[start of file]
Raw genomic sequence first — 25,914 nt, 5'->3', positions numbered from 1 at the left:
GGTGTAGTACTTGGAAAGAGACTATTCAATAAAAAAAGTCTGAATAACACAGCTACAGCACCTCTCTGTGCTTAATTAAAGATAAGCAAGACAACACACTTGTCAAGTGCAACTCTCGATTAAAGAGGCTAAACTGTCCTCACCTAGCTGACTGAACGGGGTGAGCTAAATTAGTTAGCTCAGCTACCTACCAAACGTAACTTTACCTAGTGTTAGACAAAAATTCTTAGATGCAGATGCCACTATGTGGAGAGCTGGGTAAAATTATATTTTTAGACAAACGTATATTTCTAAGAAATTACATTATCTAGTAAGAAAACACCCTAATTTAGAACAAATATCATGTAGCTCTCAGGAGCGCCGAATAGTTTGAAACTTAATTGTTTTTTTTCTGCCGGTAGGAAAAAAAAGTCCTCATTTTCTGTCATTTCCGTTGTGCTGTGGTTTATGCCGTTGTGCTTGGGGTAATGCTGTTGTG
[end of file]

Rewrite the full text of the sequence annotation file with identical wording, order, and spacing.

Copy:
Raw genomic sequence first — 25,914 nt, 5'->3', positions numbered from 1 at the left:
GGTGTAGTACTTGGAAAGAGACTATTCAATAAAAAAAGTCTGAATAACACAGCTACAGCACCTCTCTGTGCTTAATTAAAGATAAGCAAGACAACACACTTGTCAAGTGCAACTCTCGATTAAAGAGGCTAAACTGTCCTCACCTAGCTGACTGAACGGGGTGAGCTAAATTAGTTAGCTCAGCTACCTACCAAACGTAACTTTACCTAGTGTTAGACAAAAATTCTTAGATGCAGATGCCACTATGTGGAGAGCTGGGTAAAATTATATTTTTAGACAAACGTATATTTCTAAGAAATTACATTATCTAGTAAGAAAACACCCTAATTTAGAACAAATATCATGTAGCTCTCAGGAGCGCCGAATAGTTTGAAACTTAATTGTTTTTTTTCTGCCGGTAGGAAAAAAAAGTCCTCATTTTCTGTCATTTCCGTTGTGCTGTGGTTTATGCCGTTGTGCTTGGGGTAATGCTGTTGTG